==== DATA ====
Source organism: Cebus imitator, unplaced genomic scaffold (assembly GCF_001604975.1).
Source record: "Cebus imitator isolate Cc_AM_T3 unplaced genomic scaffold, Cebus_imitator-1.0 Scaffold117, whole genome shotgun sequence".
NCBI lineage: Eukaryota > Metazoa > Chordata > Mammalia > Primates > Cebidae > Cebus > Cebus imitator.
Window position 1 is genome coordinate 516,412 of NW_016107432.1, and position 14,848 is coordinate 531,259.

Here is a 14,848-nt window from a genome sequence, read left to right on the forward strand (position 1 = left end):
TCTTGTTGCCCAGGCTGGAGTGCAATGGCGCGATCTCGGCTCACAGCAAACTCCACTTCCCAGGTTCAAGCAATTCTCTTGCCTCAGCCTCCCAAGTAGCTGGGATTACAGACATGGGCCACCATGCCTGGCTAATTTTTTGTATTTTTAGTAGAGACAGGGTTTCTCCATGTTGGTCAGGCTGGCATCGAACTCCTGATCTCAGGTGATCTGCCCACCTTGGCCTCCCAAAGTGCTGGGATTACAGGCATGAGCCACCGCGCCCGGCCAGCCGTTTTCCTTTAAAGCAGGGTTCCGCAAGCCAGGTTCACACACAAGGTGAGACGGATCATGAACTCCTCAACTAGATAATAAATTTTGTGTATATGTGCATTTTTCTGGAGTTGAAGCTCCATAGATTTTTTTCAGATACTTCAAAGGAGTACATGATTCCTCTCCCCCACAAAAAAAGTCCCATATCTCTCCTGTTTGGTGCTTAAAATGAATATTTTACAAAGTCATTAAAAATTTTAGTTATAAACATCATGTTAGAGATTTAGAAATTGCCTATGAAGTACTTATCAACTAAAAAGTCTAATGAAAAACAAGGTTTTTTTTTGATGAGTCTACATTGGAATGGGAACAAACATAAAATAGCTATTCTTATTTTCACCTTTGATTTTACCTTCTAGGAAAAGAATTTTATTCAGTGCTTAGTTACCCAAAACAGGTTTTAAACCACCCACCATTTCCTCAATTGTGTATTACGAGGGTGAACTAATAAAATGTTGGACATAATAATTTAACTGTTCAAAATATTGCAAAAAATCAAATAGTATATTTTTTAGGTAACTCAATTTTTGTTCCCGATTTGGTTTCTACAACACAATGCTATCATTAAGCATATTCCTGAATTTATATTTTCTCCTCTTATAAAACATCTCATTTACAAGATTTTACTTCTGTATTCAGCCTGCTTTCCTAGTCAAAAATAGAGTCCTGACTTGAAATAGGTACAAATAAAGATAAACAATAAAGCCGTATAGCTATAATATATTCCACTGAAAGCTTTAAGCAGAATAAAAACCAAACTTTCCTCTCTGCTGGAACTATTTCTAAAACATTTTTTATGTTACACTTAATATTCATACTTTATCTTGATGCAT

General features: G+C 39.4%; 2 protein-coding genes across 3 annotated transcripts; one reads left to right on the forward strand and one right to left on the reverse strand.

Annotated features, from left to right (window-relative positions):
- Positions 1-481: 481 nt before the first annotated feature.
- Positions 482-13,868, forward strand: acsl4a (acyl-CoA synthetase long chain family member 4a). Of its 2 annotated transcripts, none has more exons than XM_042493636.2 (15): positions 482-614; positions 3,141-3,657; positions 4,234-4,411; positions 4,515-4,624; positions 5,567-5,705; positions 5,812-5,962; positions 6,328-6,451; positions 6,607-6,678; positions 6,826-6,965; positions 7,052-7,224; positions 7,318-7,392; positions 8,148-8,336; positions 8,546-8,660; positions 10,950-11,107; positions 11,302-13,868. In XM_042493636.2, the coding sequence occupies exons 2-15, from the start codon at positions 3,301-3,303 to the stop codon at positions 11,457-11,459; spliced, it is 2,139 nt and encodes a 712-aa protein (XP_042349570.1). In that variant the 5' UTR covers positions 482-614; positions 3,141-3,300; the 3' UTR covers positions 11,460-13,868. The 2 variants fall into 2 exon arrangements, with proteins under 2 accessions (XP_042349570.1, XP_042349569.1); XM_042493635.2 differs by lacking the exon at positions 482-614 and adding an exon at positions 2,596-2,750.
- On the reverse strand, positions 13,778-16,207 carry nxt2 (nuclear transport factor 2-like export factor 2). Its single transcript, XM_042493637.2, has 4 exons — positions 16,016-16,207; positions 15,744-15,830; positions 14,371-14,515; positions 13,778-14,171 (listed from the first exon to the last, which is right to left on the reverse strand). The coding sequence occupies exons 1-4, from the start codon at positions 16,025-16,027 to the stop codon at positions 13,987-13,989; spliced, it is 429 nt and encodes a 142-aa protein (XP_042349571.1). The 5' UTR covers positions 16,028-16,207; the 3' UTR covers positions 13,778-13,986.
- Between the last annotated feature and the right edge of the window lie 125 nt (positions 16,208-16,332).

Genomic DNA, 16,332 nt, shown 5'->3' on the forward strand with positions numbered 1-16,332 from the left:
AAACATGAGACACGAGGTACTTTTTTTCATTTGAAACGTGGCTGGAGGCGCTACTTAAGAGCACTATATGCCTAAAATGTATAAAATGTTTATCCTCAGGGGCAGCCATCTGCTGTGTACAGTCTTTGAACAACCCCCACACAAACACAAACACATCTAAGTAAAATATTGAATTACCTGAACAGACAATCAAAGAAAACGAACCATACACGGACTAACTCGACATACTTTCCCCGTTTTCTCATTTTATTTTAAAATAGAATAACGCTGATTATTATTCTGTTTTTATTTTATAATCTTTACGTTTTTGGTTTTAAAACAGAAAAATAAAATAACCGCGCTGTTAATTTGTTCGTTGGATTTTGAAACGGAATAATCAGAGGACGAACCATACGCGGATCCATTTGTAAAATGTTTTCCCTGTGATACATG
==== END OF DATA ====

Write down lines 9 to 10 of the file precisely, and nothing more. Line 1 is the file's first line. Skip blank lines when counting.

- Positions 1-481: 481 nt before the first annotated feature.
- Positions 482-13,868, forward strand: acsl4a (acyl-CoA synthetase long chain family member 4a). Of its 2 annotated transcripts, none has more exons than XM_042493636.2 (15): positions 482-614; positions 3,141-3,657; positions 4,234-4,411; positions 4,515-4,624; positions 5,567-5,705; positions 5,812-5,962; positions 6,328-6,451; positions 6,607-6,678; positions 6,826-6,965; positions 7,052-7,224; positions 7,318-7,392; positions 8,148-8,336; positions 8,546-8,660; positions 10,950-11,107; positions 11,302-13,868. In XM_042493636.2, the coding sequence occupies exons 2-15, from the start codon at positions 3,301-3,303 to the stop codon at positions 11,457-11,459; spliced, it is 2,139 nt and encodes a 712-aa protein (XP_042349570.1). In that variant the 5' UTR covers positions 482-614; positions 3,141-3,300; the 3' UTR covers positions 11,460-13,868. The 2 variants fall into 2 exon arrangements, with proteins under 2 accessions (XP_042349570.1, XP_042349569.1); XM_042493635.2 differs by lacking the exon at positions 482-614 and adding an exon at positions 2,596-2,750.